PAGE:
I’m not saying that laptops and desktop computers are going to go away entirely. There’s a big group of people that are always going to want that kind of power, including me. However, the shift from trucks to cars is in full swing and as the mobile devices get even better hardware and smarter software, this is going to become even more obvious.

Scummy App Copycats

I cannot understate how repulsive I find the actions reported in this Ars Technica article. An App Developer made a successful photo app called “A Beautiful Mess”. The app was successful and then a group of copycats began submitting confusingly similar apps with names like “A Beautiful Mess Free” and “A Beautiful Mess +”. In some instances, the copycats used identical icons and screenshots. The article opines how some developers will even grab the code from the original app and reverse engineer it. How does Apple not see what is going on here? If I submitted an app called “Logic Pro X Free” do you think it would get approved?  When someone so blatantly rips off another developer, Apple shouldn’t only reject the app, they should also ban the developer. There simply is no excuse.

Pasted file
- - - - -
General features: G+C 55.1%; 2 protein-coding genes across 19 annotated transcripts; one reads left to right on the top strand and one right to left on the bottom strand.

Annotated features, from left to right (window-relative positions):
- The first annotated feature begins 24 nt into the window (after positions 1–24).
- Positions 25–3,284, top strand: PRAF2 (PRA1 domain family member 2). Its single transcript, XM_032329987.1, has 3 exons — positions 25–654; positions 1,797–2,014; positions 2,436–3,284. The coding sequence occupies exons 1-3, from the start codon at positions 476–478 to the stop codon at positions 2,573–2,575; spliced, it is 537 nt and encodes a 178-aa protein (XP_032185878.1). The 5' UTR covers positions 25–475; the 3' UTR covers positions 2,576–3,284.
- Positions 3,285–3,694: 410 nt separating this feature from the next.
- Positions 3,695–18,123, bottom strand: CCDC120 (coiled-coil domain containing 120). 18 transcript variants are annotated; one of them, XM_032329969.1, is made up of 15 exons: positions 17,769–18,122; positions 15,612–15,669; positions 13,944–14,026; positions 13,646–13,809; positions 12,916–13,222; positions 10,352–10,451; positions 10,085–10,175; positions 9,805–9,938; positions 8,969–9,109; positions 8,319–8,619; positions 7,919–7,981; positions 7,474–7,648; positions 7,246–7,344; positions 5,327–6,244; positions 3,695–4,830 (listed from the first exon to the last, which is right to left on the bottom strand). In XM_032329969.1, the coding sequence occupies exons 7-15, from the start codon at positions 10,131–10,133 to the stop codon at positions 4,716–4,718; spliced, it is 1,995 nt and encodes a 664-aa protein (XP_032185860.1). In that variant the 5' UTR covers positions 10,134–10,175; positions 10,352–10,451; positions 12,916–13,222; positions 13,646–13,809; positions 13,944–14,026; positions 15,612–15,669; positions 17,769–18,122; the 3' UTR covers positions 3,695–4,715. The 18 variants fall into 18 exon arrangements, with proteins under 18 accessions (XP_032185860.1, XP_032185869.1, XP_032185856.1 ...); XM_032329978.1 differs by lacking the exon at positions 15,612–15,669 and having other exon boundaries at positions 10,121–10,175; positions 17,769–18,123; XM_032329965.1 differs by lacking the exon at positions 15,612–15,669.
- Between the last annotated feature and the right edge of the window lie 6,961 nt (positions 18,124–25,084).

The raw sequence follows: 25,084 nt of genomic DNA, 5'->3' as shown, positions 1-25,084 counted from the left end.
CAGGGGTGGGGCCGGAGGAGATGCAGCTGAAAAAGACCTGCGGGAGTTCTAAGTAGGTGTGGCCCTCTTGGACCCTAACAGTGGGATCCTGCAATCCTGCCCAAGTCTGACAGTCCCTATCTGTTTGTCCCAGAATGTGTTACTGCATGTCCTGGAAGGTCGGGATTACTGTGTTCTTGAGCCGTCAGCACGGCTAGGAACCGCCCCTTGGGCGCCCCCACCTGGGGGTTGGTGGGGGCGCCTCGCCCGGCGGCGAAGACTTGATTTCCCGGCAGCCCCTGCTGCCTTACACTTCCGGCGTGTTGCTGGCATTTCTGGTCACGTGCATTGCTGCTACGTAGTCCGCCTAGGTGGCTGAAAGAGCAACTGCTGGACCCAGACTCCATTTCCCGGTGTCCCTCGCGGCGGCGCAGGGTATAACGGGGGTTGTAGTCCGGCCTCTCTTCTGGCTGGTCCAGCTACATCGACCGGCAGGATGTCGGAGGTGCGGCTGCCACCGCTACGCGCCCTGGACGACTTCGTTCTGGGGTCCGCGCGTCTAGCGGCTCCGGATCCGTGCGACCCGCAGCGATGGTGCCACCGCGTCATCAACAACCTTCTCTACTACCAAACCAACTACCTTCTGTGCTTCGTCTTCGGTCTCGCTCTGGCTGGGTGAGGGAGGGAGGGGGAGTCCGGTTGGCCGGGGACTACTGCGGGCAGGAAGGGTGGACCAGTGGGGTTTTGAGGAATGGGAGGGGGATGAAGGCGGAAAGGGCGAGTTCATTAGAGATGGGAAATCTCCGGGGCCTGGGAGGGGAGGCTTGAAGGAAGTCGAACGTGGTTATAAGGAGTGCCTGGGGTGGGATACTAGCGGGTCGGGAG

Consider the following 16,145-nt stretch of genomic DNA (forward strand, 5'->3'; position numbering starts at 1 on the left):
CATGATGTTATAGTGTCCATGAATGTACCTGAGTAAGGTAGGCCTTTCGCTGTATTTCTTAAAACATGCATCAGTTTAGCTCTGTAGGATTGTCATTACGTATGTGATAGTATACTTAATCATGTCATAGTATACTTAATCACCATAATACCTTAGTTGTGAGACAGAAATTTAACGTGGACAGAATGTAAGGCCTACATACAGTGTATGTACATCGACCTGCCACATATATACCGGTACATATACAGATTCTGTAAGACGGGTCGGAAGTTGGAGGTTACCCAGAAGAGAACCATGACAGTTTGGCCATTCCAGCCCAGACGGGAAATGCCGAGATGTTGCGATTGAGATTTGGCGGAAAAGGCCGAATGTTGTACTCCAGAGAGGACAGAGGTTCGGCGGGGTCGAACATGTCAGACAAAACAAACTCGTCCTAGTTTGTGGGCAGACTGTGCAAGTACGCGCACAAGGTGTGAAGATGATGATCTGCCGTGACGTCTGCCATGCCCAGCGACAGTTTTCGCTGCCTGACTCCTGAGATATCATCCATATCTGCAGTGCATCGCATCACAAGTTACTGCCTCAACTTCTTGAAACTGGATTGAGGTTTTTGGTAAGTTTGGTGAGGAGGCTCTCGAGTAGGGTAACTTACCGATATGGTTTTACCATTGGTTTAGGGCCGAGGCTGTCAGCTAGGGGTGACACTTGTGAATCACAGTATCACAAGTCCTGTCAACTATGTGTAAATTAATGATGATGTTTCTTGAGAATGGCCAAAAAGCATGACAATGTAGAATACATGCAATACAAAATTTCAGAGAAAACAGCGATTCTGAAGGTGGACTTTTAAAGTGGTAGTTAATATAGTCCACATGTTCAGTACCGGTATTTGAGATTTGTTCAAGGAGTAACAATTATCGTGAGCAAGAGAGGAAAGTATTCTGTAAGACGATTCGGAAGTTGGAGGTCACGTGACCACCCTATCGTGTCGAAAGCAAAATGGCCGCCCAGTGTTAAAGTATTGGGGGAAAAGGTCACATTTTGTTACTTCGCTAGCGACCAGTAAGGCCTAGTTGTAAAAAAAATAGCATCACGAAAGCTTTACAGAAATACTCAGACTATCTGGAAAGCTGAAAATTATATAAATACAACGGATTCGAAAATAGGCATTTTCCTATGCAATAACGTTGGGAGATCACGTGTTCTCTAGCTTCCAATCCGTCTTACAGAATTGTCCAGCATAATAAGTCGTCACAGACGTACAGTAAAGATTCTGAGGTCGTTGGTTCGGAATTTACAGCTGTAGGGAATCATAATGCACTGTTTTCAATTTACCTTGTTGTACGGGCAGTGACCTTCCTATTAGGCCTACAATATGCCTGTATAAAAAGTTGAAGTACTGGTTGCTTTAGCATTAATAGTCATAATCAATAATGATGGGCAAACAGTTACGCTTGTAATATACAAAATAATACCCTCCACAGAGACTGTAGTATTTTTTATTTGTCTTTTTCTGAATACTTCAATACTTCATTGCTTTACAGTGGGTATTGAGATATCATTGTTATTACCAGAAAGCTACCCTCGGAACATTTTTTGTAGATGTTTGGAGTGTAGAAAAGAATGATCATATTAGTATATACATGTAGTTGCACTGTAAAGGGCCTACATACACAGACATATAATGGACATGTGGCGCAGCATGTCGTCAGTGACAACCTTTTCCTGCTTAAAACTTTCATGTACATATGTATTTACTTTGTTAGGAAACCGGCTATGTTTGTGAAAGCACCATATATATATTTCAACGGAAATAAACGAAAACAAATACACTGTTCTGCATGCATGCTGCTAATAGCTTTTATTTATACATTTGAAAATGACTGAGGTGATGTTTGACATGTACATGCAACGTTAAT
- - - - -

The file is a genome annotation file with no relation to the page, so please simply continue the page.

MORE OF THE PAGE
The tragedy is that with the approval process Apple has the ability to stop this practice in its tracks. Indeed, Apple is the only app store that can do this since it is the only one requiring approval.  As a community we need to put as much light on this as possible so, in addition to looking for malicious code, Apple also starts looking for (and banning) scummy developers. 


Apple’s Enemies

I’m 100% on board with Brent Simmons’ post at Macworld yesterday.

“Instead, Apple’s enemy is Apple itself. It must attract and retain talent. It needs to get strong where it’s weak—particularly with syncing and online services.

It needs to retain that awesome balance between cautious incremental updates and the occasional, mind-blowing new.

It’s not easy. But nobody does it better than Apple.”

I tried to make a similar point in my Macworld article about the culture of fear in the Apple community. We are not going back to a world where one platform gets 96% of the market share. We no longer need to be worried about our beloved fruit company shuttering its doors. It is now up to Apple to continue to deliver.

The RSS Apocalypse

Aldo Coresi explains:

“The truth is this: Google destroyed the RSS feed reader ecosystem with a subsidized product, stifling its competitors and killing innovation. It then neglected Google Reader itself for years, after it had effectively become the only player. Today it does further damage by buggering up the already beleaguered links between publishers and readers. It would have been better for the Internet if Reader had never been at all.”